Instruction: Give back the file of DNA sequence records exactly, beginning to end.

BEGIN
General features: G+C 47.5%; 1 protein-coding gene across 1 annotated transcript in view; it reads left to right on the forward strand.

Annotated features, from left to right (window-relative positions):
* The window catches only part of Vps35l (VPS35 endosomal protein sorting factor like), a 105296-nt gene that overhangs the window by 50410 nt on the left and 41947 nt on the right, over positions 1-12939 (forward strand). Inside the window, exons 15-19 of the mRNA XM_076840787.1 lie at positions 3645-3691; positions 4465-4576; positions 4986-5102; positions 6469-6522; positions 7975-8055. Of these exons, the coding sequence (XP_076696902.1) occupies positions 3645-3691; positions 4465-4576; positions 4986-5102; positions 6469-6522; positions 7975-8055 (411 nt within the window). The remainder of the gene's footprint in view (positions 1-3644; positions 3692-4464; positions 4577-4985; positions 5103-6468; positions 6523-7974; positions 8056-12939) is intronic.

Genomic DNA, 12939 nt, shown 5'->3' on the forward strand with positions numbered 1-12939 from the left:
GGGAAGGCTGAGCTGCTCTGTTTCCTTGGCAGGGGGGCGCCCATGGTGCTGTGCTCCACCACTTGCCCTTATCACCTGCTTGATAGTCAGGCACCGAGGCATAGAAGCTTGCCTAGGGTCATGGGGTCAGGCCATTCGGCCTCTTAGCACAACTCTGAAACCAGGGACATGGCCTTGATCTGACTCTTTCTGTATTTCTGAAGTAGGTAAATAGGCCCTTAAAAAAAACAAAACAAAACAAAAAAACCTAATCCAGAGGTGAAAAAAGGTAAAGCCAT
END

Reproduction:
General features: G+C 47.5%; 1 protein-coding gene across 1 annotated transcript in view; it reads left to right on the forward strand.

Annotated features, from left to right (window-relative positions):
* The window catches only part of Vps35l (VPS35 endosomal protein sorting factor like), a 105296-nt gene that overhangs the window by 50410 nt on the left and 41947 nt on the right, over positions 1-12939 (forward strand). Inside the window, exons 15-19 of the mRNA XM_076840787.1 lie at positions 3645-3691; positions 4465-4576; positions 4986-5102; positions 6469-6522; positions 7975-8055. Of these exons, the coding sequence (XP_076696902.1) occupies positions 3645-3691; positions 4465-4576; positions 4986-5102; positions 6469-6522; positions 7975-8055 (411 nt within the window). The remainder of the gene's footprint in view (positions 1-3644; positions 3692-4464; positions 4577-4985; positions 5103-6468; positions 6523-7974; positions 8056-12939) is intronic.

Genomic DNA, 12939 nt, shown 5'->3' on the forward strand with positions numbered 1-12939 from the left:
GGGAAGGCTGAGCTGCTCTGTTTCCTTGGCAGGGGGGCGCCCATGGTGCTGTGCTCCACCACTTGCCCTTATCACCTGCTTGATAGTCAGGCACCGAGGCATAGAAGCTTGCCTAGGGTCATGGGGTCAGGCCATTCGGCCTCTTAGCACAACTCTGAAACCAGGGACATGGCCTTGATCTGACTCTTTCTGTATTTCTGAAGTAGGTAAATAGGCCCTTAAAAAAAACAAAACAAAACAAAAAAACCTAATCCAGAGGTGAAAAAAGGTAAAGCCAT